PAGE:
health
The Best Way to Apply Suncream on Your Face, Revealed by a UV Camera

I am a bit of a suncream fanatic. My morning and midday suncream applications are ritualistic in nature, and I love trying out new products that claim to shield my precious skin from harmful ultraviolet rays. Luckily for me (and unluckily for my wallet), there are a menagerie of sunscreen products on the market these days: sticks, sprays, lotions, powders, and more. Read More >>

science
Study Links a Happy, Peaceful Mind to Sweet Dreams

I tend to have very vivid dreams. I recently dreamed that I hit a home run at Wrigley Field as a member of my favourite baseball team, the Chicago Cubs, for example. But I also dreamed the clown from It came to haunt me at the top of every hour as I roamed a crowded casino. Read More >>

animals
Goats Do Not Like Your Grumpy Face

It turns out goats really do know that you’re trouble when you walk in. These domestic animals can distinguish human facial expressions, and prefer a pleasant smile to a disgruntled frown, according to new research. Read More >>

animals
Genetic Testing Reveals Rescue Centres Often Label Dogs With the Wrong Breeds

When adopting a new canine family member at a rescue centre, many people choose a dog based on the breed or breeds labelled on its cage. But new research using genetic testing shows that rescue centres don’t always correctly label dogs, meaning the pointer you just adopted could actually be more of a labrador. Read More >>

animals
Blue-and-Yellow Macaws Turn Pink to Communicate, but What Are They Saying?

Do you ever get so excited about something that your whole face starts to turn red? Well, it seems that blue-and-yellow macaws do the same thing, according to new research — though the exact reason they go red in the face is still unknown. Read More >>

science
Misidentified Fossils Could Rewrite the History of Lemurs on Madagascar   

A leading theory of recent decades is that lemurs colonised Madagascar around 50 million years ago. As they dispersed throughout the island and made homes in its tropical rainforests, those ancestral lemurs evolved into the menagerie of species we see today. It’s certainly a romantic idea, but it might also be false, according to new fossil research. Read More >>

science
Your Brain Tries to Change Focus Four Times per Second, Study Finds

By the time you’re finished reading this sentence, your brain will have rapidly assessed your surroundings 14 times to see if you should focus on something else. At least, that’s what new research suggests. Read More >>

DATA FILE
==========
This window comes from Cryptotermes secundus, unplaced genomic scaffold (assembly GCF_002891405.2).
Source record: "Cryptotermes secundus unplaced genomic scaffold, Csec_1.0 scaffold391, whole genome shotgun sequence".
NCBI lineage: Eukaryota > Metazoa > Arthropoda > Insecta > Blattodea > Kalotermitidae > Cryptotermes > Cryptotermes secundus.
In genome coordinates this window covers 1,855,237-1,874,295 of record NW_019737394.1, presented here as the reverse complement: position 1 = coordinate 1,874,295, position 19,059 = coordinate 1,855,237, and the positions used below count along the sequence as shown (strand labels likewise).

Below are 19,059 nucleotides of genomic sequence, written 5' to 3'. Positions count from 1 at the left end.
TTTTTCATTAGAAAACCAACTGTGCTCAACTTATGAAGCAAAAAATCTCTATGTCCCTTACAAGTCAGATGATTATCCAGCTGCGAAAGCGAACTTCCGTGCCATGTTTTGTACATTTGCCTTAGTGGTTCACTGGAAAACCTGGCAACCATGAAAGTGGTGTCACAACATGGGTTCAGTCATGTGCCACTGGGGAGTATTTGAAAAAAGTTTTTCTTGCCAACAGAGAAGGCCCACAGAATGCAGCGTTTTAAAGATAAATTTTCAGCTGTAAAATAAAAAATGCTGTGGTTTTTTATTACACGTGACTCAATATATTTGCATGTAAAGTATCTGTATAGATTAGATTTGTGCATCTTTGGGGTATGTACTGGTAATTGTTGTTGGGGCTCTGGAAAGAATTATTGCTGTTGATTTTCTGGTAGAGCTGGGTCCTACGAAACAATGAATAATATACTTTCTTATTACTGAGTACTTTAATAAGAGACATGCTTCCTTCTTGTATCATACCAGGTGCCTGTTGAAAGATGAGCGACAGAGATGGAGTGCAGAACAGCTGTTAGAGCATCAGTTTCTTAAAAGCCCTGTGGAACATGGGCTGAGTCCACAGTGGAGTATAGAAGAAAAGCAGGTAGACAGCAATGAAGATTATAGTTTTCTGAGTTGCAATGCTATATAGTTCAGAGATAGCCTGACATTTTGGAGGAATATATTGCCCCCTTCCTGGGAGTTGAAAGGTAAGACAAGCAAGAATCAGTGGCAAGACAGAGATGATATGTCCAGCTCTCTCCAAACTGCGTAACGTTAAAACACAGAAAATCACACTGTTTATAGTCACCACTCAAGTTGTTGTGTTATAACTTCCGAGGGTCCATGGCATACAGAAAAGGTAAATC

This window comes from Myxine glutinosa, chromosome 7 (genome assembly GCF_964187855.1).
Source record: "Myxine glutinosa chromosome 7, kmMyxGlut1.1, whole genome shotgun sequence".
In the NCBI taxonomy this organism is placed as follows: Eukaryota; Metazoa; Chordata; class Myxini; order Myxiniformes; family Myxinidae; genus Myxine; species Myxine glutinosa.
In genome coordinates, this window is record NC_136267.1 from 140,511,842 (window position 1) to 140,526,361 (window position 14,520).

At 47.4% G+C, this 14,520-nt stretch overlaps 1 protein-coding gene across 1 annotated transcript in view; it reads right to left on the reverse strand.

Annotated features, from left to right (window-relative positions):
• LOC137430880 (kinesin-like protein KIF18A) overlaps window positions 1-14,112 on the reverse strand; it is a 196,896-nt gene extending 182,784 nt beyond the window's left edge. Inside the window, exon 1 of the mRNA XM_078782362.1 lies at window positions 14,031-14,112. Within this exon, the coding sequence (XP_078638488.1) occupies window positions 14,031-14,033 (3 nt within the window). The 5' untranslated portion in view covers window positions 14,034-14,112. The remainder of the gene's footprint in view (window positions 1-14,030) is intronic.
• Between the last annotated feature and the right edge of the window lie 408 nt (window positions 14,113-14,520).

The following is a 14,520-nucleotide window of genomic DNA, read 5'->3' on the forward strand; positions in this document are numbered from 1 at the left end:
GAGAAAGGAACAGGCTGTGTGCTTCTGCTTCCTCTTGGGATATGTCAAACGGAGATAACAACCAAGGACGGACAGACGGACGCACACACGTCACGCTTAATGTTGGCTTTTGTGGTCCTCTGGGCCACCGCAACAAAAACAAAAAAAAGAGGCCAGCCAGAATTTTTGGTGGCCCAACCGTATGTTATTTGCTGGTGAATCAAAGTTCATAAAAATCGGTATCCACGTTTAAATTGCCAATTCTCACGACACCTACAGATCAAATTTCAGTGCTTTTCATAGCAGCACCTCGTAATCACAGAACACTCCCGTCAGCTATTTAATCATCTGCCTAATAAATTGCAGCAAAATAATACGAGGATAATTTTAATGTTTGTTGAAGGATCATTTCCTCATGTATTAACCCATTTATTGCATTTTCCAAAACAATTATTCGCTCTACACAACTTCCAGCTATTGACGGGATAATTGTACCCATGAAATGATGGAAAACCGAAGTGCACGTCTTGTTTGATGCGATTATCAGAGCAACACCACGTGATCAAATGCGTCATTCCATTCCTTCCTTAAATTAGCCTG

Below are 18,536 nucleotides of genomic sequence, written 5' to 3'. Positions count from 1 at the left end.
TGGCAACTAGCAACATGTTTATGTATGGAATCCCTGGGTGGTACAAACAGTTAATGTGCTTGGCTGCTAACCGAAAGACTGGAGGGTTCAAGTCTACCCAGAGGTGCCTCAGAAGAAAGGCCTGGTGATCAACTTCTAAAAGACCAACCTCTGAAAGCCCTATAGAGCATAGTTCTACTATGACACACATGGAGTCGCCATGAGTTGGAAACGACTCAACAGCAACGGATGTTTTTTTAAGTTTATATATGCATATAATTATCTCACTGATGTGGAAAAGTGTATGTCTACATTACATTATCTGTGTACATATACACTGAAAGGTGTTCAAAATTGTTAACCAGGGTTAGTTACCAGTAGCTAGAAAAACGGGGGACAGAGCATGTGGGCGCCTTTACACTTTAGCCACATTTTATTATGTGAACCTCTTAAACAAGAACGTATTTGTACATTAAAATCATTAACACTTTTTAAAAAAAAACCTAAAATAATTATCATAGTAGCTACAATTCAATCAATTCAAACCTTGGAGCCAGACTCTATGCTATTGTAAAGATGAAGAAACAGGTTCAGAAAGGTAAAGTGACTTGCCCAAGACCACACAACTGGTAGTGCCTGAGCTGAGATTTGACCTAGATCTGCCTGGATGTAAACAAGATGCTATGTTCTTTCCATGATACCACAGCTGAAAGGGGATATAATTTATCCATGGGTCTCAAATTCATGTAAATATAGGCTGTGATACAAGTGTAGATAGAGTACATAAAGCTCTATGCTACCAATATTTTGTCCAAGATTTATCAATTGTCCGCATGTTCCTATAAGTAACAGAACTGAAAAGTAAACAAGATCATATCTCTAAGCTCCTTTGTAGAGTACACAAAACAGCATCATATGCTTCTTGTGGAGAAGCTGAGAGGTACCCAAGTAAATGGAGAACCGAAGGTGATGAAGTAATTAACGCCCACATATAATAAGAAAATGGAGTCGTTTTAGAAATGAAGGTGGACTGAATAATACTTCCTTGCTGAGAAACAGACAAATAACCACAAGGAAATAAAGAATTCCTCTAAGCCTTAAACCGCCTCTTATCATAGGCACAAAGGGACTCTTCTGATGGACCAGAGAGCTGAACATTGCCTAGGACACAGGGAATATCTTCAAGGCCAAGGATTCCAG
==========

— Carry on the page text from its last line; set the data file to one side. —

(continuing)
drugs
The Psychedelic Drug DMT Can Simulate a Near-Death Experience, Study Suggests

Not everyone who is close to death—or thinks they are, at least—has a “near-death experience.” But those who do often hallucinate that they leave their bodies, meet otherworldly beings, see bright flashes and tunnels of light, and more. Those who take the psychedelic drug dimethyltryptamine, or DMT— a compound found in the hallucinogenic Amazonian brew known as ayahuasca—experience many of the same things. Read More >>

animals
The Asteroid That Killed The Dinosaurs Also Jumbled Shark Evolution

More than 500 different shark species roam Earth’s oceans: from zippy little cookie-cutter sharks, to the iconic great white, to nightmarish goblin sharks, to 25-foot-long, filter-feeding basking sharks. And it seems that the current equilibrium of shark species we see today arose after the Cretaceous–Paleogene mass extinction event 66 million years ago, according to new research. Read More >>

uncategorized
Scientists Just Measured the Drought that May Have Brought Down the Ancient Maya

The ancient Maya were an innovative people. They constructed intricate cities throughout the tropical lowlands of the Yucatán Peninsula, communicated using one of the world’s first written languages, and created two calendar systems by studying the stars. But despite their achievements, the thriving Mayan civilisation mysteriously collapsed sometime between the eighth and ninth centuries. We still don’t know exactly why. Read More >>

animals
The World’s Largest King Penguin Colony Is Catastrophically Shrinking—and We Don’t Know Why

The last time scientists visited Ile aux Cochons in 1982, an island that is part of an archipelago in the southern Indian Ocean, the king penguin population was booming. Over 500,000 breeding pairs (around 2 million penguins total) huddled together there, making the island the largest king penguin colony in the world. But new research shows their numbers have been on a stiff decline since then—by as much as 88 per cent. And scientists don’t really know why. Read More >>

dinosaurs
Giant Dinosaur Foot Identified 20 Years After Being Unearthed

The Black Hills mountain range in the US, which stretches from South Dakota to Wyoming, is known for its lush forests, scenic waterfalls, and dense, intricate cave systems. But 150 million years ago, humongous, long-necked dinosaurs called sauropods roamed there – and scientists just identified one of their colossal, fossilised feet. Read More >>

health
What Is Fungal Acne and Why Do So Many People Suddenly Think They Have It?

Have you ever had a breakout that wouldn’t go away for weeks, maybe even months, no matter which products you threw at it? Did it consist of a lot of small bumps? Was it a little itchy? Read More >>

science
New ‘Amazing Dragon’ Dinosaur Species Discovered in China

The gigantic, long-necked sauropods are an iconic group of dinosaurs—and it seems scientists have just discovered a new one. Palaeontologists were able to define the new species, known as Lingwulong shenqi, using seven to 10 partial skeletons from four separate dig sites in China. Read More >>